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Maui Land & Pineapple names new CFO

Esaki, a certified public accountant, will receive a $160,000 annual salary, $25,000 in moving expenses and other incentives to be determined by the board of directors.

Esaki has been deputy director of the Department of Public Works for the Big Island since 2009.

Before that, he was senior vice president of finance and accounting for 1250 Oceanside Partners, developer of the Big Island's controversial Hokulia project, a 1,500-acre, luxury residential community in Kona.

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Farm-worker housing bill hits home stretch

Farmers will have to meet three criteria to be allowed to build up to three additional dwellings on agriculture-zoned lands.

The bill was fashioned after a similar one in Maui County, but the Valley Isle only requires two of the three criteria be met. The Kaua‘i version will require that all criteria be met.

Annual inspections will enforce the rules. If a farmer fails to keep up with the criteria, the dwellings will have to be removed from the property.

Farmers will have to prove an annual gross income of at least $35,000, and be able to provide an agricultural plan. In addition, their farm will have to be approved in the Agriculture Dedication Program under the county Department of Finance Real Property Tax office.

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In Hawaii, the Most Powerful Waves Can Be Found at the Side of the Road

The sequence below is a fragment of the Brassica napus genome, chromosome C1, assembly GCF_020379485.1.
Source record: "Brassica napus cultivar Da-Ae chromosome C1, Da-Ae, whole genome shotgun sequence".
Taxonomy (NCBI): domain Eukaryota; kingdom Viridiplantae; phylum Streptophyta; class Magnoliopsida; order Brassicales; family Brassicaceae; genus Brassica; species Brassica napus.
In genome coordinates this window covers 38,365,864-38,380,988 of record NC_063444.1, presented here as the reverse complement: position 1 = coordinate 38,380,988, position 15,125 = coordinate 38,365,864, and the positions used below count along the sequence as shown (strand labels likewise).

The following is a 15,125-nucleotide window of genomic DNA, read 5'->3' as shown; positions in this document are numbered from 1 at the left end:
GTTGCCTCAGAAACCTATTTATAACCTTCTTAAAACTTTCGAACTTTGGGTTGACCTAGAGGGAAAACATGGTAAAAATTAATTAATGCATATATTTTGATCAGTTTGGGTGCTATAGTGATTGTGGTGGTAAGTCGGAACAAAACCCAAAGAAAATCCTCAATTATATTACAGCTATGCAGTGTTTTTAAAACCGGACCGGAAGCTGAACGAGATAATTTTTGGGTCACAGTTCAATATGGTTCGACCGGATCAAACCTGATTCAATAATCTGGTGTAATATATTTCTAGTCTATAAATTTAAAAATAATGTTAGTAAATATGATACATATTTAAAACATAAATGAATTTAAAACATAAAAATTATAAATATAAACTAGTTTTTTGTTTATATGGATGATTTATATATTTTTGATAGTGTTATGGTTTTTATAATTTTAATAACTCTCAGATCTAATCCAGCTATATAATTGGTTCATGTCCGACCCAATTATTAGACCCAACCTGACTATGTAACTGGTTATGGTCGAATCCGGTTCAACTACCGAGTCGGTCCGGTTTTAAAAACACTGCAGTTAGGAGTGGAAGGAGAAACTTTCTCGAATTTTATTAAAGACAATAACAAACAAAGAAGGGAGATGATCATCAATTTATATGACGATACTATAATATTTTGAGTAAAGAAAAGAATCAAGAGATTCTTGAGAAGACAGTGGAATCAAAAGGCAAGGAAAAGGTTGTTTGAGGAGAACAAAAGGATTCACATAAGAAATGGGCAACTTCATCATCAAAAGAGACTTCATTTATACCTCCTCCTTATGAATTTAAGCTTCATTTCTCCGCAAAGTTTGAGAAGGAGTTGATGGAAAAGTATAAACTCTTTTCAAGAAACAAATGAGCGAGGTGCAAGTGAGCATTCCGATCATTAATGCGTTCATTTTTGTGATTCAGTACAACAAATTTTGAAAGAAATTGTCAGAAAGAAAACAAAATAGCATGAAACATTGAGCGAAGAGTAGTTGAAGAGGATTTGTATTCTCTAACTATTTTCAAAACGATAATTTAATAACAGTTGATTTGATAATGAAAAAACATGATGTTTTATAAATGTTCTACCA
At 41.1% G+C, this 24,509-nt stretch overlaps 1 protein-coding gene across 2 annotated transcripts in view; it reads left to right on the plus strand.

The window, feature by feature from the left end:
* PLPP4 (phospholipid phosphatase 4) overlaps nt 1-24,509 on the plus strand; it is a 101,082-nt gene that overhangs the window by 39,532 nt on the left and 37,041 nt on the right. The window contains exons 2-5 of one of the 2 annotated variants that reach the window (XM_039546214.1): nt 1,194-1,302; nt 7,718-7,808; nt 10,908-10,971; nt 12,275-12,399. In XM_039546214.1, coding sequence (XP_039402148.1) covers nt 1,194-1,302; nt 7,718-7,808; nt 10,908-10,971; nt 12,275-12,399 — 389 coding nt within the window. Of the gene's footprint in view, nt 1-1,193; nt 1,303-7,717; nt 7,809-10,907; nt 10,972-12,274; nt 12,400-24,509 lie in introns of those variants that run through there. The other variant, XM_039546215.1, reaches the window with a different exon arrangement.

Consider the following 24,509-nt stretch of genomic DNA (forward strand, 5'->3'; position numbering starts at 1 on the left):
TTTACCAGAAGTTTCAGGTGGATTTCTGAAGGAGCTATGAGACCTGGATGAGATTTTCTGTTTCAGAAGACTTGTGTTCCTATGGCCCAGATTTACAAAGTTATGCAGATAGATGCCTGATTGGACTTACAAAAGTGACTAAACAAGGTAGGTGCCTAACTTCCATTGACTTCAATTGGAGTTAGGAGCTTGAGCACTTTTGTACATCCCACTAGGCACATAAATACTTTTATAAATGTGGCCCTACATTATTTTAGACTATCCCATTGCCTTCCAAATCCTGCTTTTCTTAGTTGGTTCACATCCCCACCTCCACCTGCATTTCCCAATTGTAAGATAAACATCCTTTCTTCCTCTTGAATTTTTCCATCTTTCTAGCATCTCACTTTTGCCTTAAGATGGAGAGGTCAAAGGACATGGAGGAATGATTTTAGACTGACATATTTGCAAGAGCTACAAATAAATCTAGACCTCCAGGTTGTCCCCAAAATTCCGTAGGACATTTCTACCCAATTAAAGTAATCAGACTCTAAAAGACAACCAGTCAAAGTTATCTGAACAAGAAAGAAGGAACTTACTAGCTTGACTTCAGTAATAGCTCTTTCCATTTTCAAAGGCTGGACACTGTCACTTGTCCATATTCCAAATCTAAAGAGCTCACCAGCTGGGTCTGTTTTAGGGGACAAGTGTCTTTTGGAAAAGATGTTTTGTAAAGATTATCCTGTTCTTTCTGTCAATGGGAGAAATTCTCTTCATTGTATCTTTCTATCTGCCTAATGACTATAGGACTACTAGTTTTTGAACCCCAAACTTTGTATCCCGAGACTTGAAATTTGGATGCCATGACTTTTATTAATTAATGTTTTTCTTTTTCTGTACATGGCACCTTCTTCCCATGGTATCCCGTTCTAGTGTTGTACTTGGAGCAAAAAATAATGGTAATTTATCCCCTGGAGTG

WSJ looks at the origins of political sign-waving in Hawaii.

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ACORN brought poor pimps into domestic politics (by Piven of Cloward-Piven fame)

This is a eulogy for ACORN as we knew it. Our premier anti-poverty organization has been forced into a massive reorganization, and its future is unclear. If we care about democracy, we should study the story of what happened to ACORN, or the Association of Community Organizations for Reform Now. It is true that in its rush to recruit people and build its organization, ACORN was sometimes sloppy (tax advice for pimp importing underage prostitutes given at several offices) and should have supervised its people more closely. But those faults could have been corrected and ACORN's singular contributions (lots of voter registration fraud) to our polity sustained. (I just wanna cry.)

Co-author is Frances Fox Piven, who is also co-author of something else….CLOWARD-PIVEN STRATEGY (CPS)